Abstract

Critical Action is an examination of pluralism in how artworks are judged. As artworks are often equivocal, so too are our beliefs about them. I claim that because of varying levels of knowledge, experiences, tastes, or other biases, an artwork exists in as many contexts as it has viewers. In order to better identify the ways that judgements are formed, I made a series of self portraits and performed a transforming action on each of them. Each action is designed to critique a perceived quality in or adjacent to the work. The portraits are pushed into new modes of understanding

This document explains my own preferences about art. It claims that there are unique beliefs about what qualities are good or bad, and that these beliefs are informed by a wide range of experiences well outside of the artwork itself. My own influences are explored; social anxiety and clinical depression, my love of underground music, and my desire to be unique from my peers have all affected the ways I think about art.

The work in Critical Action is intentionally pluralistic and will be understood in multiple modes. It acts as my proxy, so I can embody my beliefs and be the subject of them. By reacting to and making judgements about my proxied self, the audience participates in completing the work. My aesthetic values become a sort of currency, a statement of my own worth as artist and person.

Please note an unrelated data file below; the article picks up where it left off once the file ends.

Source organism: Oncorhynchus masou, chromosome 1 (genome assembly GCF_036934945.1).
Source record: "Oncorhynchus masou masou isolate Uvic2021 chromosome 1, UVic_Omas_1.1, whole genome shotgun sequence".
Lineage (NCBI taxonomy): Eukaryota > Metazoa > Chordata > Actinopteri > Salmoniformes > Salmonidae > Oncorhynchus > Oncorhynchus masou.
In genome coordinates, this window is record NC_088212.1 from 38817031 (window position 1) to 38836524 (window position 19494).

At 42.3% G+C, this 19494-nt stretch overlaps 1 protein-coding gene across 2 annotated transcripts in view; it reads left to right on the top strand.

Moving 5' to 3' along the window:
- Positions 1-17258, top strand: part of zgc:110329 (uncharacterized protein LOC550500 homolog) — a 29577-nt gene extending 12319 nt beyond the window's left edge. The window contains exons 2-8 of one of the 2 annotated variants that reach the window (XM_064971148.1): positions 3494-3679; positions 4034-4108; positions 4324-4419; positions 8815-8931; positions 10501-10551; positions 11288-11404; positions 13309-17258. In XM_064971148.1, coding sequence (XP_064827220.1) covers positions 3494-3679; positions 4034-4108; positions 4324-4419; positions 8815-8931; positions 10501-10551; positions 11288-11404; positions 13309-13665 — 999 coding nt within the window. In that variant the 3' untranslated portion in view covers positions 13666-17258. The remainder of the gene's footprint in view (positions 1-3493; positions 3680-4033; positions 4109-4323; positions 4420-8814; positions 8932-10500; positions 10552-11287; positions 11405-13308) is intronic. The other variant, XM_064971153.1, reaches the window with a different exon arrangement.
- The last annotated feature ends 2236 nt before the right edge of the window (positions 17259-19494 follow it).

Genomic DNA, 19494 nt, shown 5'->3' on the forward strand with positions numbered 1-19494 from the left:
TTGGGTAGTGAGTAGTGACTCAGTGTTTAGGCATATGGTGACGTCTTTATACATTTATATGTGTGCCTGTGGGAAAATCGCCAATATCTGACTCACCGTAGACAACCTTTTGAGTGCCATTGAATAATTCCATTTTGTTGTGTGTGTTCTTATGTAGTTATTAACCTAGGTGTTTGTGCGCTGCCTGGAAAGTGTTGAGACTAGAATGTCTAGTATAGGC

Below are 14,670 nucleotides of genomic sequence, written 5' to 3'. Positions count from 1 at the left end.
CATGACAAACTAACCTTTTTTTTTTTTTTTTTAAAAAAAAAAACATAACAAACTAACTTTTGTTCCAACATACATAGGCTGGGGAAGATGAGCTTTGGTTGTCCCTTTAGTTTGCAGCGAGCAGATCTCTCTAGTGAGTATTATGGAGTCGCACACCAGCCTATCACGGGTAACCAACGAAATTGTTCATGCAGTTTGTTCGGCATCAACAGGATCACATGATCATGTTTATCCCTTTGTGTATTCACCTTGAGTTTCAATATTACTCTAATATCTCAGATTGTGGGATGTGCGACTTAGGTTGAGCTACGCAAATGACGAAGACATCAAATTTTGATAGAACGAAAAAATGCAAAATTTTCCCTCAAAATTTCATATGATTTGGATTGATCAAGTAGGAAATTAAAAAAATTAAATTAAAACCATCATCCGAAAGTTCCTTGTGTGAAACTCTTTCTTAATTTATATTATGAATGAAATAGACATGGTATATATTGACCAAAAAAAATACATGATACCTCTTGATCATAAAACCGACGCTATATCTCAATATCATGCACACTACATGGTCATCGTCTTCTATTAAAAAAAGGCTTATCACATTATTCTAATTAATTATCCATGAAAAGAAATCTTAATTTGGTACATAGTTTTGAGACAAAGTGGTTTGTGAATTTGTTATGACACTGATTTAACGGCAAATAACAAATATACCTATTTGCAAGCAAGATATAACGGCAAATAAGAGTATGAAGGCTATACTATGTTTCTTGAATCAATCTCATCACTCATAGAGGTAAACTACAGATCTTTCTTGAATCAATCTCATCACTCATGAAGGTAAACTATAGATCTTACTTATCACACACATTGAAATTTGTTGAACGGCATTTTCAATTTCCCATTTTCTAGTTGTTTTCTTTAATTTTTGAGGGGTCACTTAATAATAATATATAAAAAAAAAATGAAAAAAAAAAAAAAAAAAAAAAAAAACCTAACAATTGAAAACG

Library of Congress Subject Headings

Art criticism; Aesthetics; Self portraits

Publication Date

12-3-2015

Document Type

Thesis

Student Type

Graduate

Degree Name

Fine Arts Studio (MFA)

Department, Program, or Center

School of Art (CIAS)

Advisor

Elizabeth Kronfield

Advisor/Committee Member

Eileen Feeney-Bushnell

Advisor/Committee Member

Robin Cass

Comments

Physical copy available from RIT's Wallace Library at N7475 .D43 2015

Campus

RIT – Main Campus

Plan Codes

FNAS-MFA

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